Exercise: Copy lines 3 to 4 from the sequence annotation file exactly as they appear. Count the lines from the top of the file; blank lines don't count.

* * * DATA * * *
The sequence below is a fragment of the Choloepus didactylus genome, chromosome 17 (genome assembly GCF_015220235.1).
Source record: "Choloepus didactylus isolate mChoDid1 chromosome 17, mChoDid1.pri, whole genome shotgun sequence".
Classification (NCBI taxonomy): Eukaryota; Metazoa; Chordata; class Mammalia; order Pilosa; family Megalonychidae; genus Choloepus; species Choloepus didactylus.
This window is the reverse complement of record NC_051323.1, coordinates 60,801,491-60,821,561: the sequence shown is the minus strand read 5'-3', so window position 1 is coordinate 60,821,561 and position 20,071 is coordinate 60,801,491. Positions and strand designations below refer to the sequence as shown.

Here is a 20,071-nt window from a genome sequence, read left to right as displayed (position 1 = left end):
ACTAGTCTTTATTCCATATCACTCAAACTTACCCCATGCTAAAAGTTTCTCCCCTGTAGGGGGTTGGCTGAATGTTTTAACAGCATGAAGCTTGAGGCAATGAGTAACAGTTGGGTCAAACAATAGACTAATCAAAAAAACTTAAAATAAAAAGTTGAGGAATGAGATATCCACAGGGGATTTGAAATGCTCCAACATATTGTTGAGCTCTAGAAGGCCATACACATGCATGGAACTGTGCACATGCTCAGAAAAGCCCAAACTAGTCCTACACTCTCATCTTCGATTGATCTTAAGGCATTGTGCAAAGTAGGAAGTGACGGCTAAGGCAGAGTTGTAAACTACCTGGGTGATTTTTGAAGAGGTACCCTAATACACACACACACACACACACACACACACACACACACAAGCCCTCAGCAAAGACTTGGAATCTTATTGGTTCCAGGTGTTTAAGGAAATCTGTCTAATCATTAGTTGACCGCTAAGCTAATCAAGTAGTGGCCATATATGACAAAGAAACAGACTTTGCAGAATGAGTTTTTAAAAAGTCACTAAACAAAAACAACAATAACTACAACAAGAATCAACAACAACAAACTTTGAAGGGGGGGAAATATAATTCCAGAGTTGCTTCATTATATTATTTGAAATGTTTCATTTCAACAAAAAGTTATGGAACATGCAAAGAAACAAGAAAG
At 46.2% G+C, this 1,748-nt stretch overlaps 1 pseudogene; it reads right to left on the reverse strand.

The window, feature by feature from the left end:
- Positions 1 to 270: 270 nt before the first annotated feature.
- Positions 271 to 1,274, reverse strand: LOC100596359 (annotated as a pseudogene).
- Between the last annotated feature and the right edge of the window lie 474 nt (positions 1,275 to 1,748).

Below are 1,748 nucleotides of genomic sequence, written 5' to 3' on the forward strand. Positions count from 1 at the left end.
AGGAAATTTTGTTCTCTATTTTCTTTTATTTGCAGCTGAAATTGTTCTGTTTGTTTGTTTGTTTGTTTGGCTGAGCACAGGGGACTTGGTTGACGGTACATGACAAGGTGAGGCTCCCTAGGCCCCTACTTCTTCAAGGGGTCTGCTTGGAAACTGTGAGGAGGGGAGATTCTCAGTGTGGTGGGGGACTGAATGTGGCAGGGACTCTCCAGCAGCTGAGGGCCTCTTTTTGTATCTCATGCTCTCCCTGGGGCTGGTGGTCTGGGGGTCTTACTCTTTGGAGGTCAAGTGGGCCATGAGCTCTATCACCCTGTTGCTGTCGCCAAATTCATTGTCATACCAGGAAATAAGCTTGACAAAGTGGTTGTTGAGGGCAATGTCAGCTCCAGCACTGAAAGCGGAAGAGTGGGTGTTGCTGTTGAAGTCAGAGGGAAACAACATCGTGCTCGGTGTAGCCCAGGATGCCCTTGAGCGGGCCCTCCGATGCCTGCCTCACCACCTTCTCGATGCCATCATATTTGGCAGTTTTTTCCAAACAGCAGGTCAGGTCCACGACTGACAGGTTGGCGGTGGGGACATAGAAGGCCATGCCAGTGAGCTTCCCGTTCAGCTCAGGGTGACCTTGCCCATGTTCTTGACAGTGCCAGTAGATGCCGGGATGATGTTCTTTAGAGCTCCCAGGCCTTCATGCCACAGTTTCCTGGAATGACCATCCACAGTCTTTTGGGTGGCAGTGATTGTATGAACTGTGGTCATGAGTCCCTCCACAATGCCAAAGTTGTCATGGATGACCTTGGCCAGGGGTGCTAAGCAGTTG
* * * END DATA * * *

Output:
Classification (NCBI taxonomy): Eukaryota; Metazoa; Chordata; class Mammalia; order Pilosa; family Megalonychidae; genus Choloepus; species Choloepus didactylus.
This window is the reverse complement of record NC_051323.1, coordinates 60,801,491-60,821,561: the sequence shown is the minus strand read 5'-3', so window position 1 is coordinate 60,821,561 and position 20,071 is coordinate 60,801,491. Positions and strand designations below refer to the sequence as shown.